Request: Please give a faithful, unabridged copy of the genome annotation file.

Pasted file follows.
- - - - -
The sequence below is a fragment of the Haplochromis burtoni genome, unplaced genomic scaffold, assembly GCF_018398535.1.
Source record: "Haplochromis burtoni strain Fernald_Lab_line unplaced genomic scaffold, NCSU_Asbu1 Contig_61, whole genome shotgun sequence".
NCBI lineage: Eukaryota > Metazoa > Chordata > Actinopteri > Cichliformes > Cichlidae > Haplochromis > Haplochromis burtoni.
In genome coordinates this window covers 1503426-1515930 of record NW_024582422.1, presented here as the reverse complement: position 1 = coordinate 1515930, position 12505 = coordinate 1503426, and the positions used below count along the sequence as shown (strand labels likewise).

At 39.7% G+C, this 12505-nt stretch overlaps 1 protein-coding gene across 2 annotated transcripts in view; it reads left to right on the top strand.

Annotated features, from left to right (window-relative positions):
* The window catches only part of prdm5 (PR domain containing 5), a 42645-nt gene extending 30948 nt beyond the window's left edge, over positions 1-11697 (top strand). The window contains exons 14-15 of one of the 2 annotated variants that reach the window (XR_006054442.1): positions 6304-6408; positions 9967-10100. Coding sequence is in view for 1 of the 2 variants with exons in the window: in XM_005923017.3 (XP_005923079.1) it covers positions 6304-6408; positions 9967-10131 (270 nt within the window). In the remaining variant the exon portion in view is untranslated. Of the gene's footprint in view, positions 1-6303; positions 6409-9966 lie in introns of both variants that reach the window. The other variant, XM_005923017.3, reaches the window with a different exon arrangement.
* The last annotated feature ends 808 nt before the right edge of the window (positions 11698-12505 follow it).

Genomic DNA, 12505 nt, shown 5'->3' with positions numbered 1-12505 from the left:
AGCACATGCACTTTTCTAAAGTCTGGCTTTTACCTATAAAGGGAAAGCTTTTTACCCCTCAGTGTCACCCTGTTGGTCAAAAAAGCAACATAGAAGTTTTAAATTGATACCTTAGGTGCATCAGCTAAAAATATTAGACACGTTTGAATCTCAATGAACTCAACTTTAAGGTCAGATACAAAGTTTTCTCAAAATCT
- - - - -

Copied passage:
The sequence below is a fragment of the Haplochromis burtoni genome, unplaced genomic scaffold, assembly GCF_018398535.1.
Source record: "Haplochromis burtoni strain Fernald_Lab_line unplaced genomic scaffold, NCSU_Asbu1 Contig_61, whole genome shotgun sequence".
NCBI lineage: Eukaryota > Metazoa > Chordata > Actinopteri > Cichliformes > Cichlidae > Haplochromis > Haplochromis burtoni.
In genome coordinates this window covers 1503426-1515930 of record NW_024582422.1, presented here as the reverse complement: position 1 = coordinate 1515930, position 12505 = coordinate 1503426, and the positions used below count along the sequence as shown (strand labels likewise).

At 39.7% G+C, this 12505-nt stretch overlaps 1 protein-coding gene across 2 annotated transcripts in view; it reads left to right on the top strand.

Annotated features, from left to right (window-relative positions):
* The window catches only part of prdm5 (PR domain containing 5), a 42645-nt gene extending 30948 nt beyond the window's left edge, over positions 1-11697 (top strand). The window contains exons 14-15 of one of the 2 annotated variants that reach the window (XR_006054442.1): positions 6304-6408; positions 9967-10100. Coding sequence is in view for 1 of the 2 variants with exons in the window: in XM_005923017.3 (XP_005923079.1) it covers positions 6304-6408; positions 9967-10131 (270 nt within the window). In the remaining variant the exon portion in view is untranslated. Of the gene's footprint in view, positions 1-6303; positions 6409-9966 lie in introns of both variants that reach the window. The other variant, XM_005923017.3, reaches the window with a different exon arrangement.
* The last annotated feature ends 808 nt before the right edge of the window (positions 11698-12505 follow it).

Genomic DNA, 12505 nt, shown 5'->3' with positions numbered 1-12505 from the left:
AGCACATGCACTTTTCTAAAGTCTGGCTTTTACCTATAAAGGGAAAGCTTTTTACCCCTCAGTGTCACCCTGTTGGTCAAAAAAGCAACATAGAAGTTTTAAATTGATACCTTAGGTGCATCAGCTAAAAATATTAGACACGTTTGAATCTCAATGAACTCAACTTTAAGGTCAGATACAAAGTTTTCTCAAAATCT